If Lori Pettit Rieman isn’t in over her head as Cattaraugus County district attorney, she’s doing a very good job of pretending to be.
The prosecutor who took on the case of an Erie County inmate who died after rough treatment by jail workers has not only dragged her feet in the investigation, but treated a relative of the dead man – a grieving person – with utter disdain. If a prosecutor can’t deal professionally with people under stress, then a new work assignment is in order.
Rieman was given the case because of a conflict of interest within the Erie County District Attorney’s Office. Her charge was to investigate whether the death of Richard A. Metcalf Jr., an inmate of the Erie County Holding Center, was a crime committed by jail personnel.
That the death was a homicide was the blunt conclusion of the New York State Commission of Correction, which oversees jails and prisons. Discovering that it had been misled about the circumstances of Metcalf’s death – and for what innocent reason would that occur? – officials there matter-of-factly concluded that Metcalf was the victim of homicide and urged both state and federal prosecutors to investigate.
Rieman’s investigation, if it can be called that, has already been leisurely enough to take two potential charges off the table. Because of the agonizingly slow pace of her work, the five-year statute of limitations has now expired on the two counts some court observers saw as the most likely: manslaughter and criminally negligent homicide.
Of course, Rieman didn’t need to charge deputies with those, or any, crimes if the evidence didn’t support them. But she had an obligation to move swiftly enough to report her findings before the statute of limitations expired. Yet she refused to speak with the emergency room physician who examined Metcalf and she unaccountably cast doubt on the credibility of the state forensic pathologist who concluded Metcalf had been strangled.
These are serious people, yet Rieman said she would never call the pathologist, Dr. Michael Baden, to testify. And she refused to speak with Dr. Andrew R. Poreda, the emergency room physician who believes Metcalf died from asphyxia, not a heart attack as a past Erie County medical examiner concluded.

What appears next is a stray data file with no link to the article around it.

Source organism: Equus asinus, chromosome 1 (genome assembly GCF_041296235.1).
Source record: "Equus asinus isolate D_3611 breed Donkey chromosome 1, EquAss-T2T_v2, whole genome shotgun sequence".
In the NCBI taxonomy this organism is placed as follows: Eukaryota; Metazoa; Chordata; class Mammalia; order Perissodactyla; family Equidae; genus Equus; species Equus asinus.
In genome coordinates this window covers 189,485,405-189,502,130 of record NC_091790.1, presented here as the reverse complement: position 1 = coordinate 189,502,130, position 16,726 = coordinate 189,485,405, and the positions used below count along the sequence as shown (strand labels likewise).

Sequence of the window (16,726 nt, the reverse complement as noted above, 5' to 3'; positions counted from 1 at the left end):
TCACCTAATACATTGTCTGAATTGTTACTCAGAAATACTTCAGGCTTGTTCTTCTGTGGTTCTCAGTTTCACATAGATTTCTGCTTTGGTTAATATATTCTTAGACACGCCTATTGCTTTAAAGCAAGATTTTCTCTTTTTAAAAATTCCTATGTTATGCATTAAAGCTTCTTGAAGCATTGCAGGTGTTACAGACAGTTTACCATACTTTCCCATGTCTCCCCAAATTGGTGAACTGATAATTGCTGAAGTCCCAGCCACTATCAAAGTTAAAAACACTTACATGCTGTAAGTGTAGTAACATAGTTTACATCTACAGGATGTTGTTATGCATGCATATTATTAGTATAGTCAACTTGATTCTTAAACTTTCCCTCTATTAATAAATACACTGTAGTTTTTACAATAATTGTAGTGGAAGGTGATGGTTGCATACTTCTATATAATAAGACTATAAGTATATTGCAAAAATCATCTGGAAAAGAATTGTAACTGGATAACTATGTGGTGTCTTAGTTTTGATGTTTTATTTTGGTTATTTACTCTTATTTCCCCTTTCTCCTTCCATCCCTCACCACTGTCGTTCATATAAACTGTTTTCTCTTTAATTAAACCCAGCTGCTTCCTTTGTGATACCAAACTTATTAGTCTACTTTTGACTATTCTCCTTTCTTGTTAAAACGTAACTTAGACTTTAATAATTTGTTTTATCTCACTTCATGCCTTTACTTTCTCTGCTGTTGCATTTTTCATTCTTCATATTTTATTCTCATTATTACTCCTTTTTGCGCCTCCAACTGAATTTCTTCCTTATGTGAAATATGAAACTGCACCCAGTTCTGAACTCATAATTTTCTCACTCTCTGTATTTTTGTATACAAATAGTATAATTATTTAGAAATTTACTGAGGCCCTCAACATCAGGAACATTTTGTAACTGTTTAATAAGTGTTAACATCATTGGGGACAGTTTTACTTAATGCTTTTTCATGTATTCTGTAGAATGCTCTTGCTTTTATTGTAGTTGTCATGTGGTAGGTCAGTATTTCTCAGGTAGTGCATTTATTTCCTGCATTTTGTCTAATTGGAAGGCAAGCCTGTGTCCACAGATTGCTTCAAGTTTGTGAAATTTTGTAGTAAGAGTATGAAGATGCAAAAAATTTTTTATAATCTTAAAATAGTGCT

This, despite the fact that Poreda left telephone messages for her and even sent a registered letter asking to speak with her. Rieman defended that inaction, telling The News in October that she objects to any attempt to add to or change the statement Poreda gave the State Police when they investigated the homicide. But Poreda’s statement indicates police didn’t ask his opinion about the cause of death.
Altogether, her actions smack either of incompetence or willful neglect.
Add to that her response to the victim’s uncle, Paul Metcalf, who described himself to Reiman as an “optimistic patriot who believes in our system of law and justice.” Emails he sent suggest increasing frustration on his part regarding the pace and direction of the investigation, ultimately drawing a response from the prosecutor: “Please stop sending me your threatening emails,” and calling him “obviously ignorant” of her other accomplishments in the pursuit of justice.
But what about the pursuit of justice in the case of Metcalf? Is she intimidated about investigating Erie County jail deputies? Is she overwhelmed with her own cases? Is she just not especially interested? Perhaps there is a legitimate explanation for what otherwise looks like a failure of seriousness, but it’s hard to see what that would be.
When the Commission of Correction recommended a criminal investigation more than a year ago, it also asked for a federal civil rights probe of the event. If federal prosecutors haven’t already undertaken that investigation, they should get started. The public has been given no cause for confidence in whatever Rieman may conclude.